SSL(CA) Checker

SSL Fingerprint

this website fingerprint(SHA1)(copy that) :

BB:F0:26:D0:79:57:80:2F:E1:F1:00:7E:1C:8E:6F:44:78:04:EF:C8 NOTES : valid until July 29, 2020. As this SSL as been compromised i suggest take

C4:EE:E3:68:59:88:D0:6D:38:C2:6A:1C:C8:D9:2C:13:6B:BD:CD:53 NOTES : <---SSL for not for --- Expire on : October 21, 2020

Simply look at and lookup browser cert

Why? For a prevention check against man in the middle attack.

.... nano and keep it somewhere : - )

Query SHA1

Query SSL(CA) SHA1 fingerprint from HTTPS website.

Simply a text input field (For tabs...)No memory so put after page reload.

Website URL

Query value

Security tips for Unix users

You don't use it.... purge it.


What is SSL certificate or CA?

In cryptography, a certificate authority or certification authority (CA) is an entity that issues digital certificates. A digital certificate certifies the ownership of a public key by the named subject of the certificate. This allows others (relying parties) to rely upon signatures or on assertions made about the private key that corresponds to the certified public key. A CA acts as a trusted third party—trusted both by the subject (owner) of the certificate and by the party relying upon the certificate. The format of these certificates is specified by the X.509 standard. One particularly common use for certificate authorities is to sign certificates used in HTTPS, the secure browsing protocol for the World Wide Web. Another common use is in issuing identity cards by national governments for use in electronically signing documents.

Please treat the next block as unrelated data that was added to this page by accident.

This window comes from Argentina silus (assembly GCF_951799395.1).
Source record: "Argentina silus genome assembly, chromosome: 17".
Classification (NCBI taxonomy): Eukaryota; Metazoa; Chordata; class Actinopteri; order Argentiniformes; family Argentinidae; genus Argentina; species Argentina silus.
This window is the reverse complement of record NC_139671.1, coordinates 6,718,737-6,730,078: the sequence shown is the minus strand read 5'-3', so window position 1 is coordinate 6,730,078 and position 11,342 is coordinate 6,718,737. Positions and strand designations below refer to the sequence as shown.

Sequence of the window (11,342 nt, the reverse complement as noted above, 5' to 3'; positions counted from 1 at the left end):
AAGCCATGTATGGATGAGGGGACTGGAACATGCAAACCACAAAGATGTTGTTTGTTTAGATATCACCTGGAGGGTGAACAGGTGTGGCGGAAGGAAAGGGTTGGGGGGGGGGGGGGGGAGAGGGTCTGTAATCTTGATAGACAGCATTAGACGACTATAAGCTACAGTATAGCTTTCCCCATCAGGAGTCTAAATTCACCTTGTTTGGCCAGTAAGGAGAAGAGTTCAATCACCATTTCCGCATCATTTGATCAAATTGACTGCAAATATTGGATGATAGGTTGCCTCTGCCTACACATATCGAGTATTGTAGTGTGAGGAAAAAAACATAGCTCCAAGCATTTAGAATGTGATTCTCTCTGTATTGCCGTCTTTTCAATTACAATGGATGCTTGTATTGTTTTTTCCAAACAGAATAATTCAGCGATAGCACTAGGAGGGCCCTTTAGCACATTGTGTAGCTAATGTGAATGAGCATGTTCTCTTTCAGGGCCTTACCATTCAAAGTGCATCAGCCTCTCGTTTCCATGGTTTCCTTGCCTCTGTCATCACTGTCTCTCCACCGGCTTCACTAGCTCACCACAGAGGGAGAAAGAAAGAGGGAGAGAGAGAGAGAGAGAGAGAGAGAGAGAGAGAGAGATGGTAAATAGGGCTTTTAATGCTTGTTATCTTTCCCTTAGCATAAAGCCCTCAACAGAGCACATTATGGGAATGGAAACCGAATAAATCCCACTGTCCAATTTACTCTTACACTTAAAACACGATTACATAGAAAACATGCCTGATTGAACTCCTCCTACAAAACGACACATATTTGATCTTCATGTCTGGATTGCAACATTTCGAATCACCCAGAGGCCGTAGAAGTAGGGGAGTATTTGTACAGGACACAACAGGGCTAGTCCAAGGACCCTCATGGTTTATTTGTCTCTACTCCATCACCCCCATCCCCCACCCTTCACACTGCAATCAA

X.509 standard

In cryptography, X.509 is a standard defining the format of public key certificates. X.509 certificates are used in many Internet protocols, including TLS/SSL, which is the basis for HTTPS[1], the secure protocol for browsing the web. They are also used in offline applications, like electronic signatures. An X.509 certificate contains a public key and an identity (a hostname, or an organization, or an individual), and is either signed by a certificate authority or self-signed. When a certificate is signed by a trusted certificate authority, or validated by other means, someone holding that certificate can rely on the public key it contains to establish secure communications with another party, or validate documents digitally signed by the corresponding private key. X.509 also defines certificate revocation lists, which are a means to distribute information about certificates that have been deemed invalid by a signing authority, as well as a certification path validation algorithm, which allows for certificates to be signed by intermediate CA certificates, which are, in turn, signed by other certificates, eventually reaching a trust anchor. X.509 is defined by the International Telecommunications Union's Standardization sector (ITU-T), and is based on ASN.1, another ITU-T standard.

Wikipedia Certificate Authority

Date 2019/12/10 & Unix Epoch 1576011501

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